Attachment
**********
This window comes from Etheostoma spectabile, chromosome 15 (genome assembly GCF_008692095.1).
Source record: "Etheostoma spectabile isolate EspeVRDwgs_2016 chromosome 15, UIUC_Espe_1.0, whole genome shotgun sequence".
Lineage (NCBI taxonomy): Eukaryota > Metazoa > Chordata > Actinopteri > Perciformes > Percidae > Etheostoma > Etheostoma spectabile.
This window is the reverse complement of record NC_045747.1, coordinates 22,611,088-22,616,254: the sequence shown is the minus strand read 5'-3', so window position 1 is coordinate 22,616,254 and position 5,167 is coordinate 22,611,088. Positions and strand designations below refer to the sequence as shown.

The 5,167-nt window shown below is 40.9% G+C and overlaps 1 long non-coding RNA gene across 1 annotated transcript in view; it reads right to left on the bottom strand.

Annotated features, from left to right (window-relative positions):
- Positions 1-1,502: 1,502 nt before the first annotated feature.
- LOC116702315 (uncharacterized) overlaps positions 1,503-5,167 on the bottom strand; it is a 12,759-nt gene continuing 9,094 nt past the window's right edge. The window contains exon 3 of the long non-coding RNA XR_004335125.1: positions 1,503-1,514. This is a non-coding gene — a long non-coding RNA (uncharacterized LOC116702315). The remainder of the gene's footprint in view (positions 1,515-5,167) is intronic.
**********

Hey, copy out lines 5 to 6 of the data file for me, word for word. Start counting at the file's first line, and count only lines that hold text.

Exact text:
The 5,167-nt window shown below is 40.9% G+C and overlaps 1 long non-coding RNA gene across 1 annotated transcript in view; it reads right to left on the bottom strand.

Annotated features, from left to right (window-relative positions):